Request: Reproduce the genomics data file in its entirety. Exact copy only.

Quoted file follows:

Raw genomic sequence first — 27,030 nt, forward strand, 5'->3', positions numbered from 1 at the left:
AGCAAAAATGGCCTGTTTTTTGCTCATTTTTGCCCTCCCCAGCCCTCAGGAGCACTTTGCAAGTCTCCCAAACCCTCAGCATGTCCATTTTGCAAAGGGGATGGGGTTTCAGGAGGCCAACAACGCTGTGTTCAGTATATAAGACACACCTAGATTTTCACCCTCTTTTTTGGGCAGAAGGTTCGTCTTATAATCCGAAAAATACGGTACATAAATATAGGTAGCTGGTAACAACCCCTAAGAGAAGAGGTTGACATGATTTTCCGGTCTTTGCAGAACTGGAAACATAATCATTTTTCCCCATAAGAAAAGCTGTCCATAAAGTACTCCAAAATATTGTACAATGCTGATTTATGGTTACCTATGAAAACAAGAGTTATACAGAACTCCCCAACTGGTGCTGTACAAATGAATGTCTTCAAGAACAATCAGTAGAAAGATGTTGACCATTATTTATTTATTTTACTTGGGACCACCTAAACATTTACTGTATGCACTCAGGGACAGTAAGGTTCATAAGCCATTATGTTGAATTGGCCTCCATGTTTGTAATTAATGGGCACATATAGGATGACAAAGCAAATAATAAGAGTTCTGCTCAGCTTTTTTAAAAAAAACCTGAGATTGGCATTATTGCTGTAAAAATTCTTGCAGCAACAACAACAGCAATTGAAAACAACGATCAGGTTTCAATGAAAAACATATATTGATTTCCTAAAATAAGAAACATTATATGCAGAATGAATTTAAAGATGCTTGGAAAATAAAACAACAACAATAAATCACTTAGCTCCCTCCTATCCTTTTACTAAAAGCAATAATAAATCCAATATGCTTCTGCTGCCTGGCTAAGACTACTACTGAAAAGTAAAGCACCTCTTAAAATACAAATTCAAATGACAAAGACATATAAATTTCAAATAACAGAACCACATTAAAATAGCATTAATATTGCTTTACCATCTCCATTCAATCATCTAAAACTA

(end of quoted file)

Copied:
Raw genomic sequence first — 27,030 nt, forward strand, 5'->3', positions numbered from 1 at the left:
AGCAAAAATGGCCTGTTTTTTGCTCATTTTTGCCCTCCCCAGCCCTCAGGAGCACTTTGCAAGTCTCCCAAACCCTCAGCATGTCCATTTTGCAAAGGGGATGGGGTTTCAGGAGGCCAACAACGCTGTGTTCAGTATATAAGACACACCTAGATTTTCACCCTCTTTTTTGGGCAGAAGGTTCGTCTTATAATCCGAAAAATACGGTACATAAATATAGGTAGCTGGTAACAACCCCTAAGAGAAGAGGTTGACATGATTTTCCGGTCTTTGCAGAACTGGAAACATAATCATTTTTCCCCATAAGAAAAGCTGTCCATAAAGTACTCCAAAATATTGTACAATGCTGATTTATGGTTACCTATGAAAACAAGAGTTATACAGAACTCCCCAACTGGTGCTGTACAAATGAATGTCTTCAAGAACAATCAGTAGAAAGATGTTGACCATTATTTATTTATTTTACTTGGGACCACCTAAACATTTACTGTATGCACTCAGGGACAGTAAGGTTCATAAGCCATTATGTTGAATTGGCCTCCATGTTTGTAATTAATGGGCACATATAGGATGACAAAGCAAATAATAAGAGTTCTGCTCAGCTTTTTTAAAAAAAACCTGAGATTGGCATTATTGCTGTAAAAATTCTTGCAGCAACAACAACAGCAATTGAAAACAACGATCAGGTTTCAATGAAAAACATATATTGATTTCCTAAAATAAGAAACATTATATGCAGAATGAATTTAAAGATGCTTGGAAAATAAAACAACAACAATAAATCACTTAGCTCCCTCCTATCCTTTTACTAAAAGCAATAATAAATCCAATATGCTTCTGCTGCCTGGCTAAGACTACTACTGAAAAGTAAAGCACCTCTTAAAATACAAATTCAAATGACAAAGACATATAAATTTCAAATAACAGAACCACATTAAAATAGCATTAATATTGCTTTACCATCTCCATTCAATCATCTAAAACTA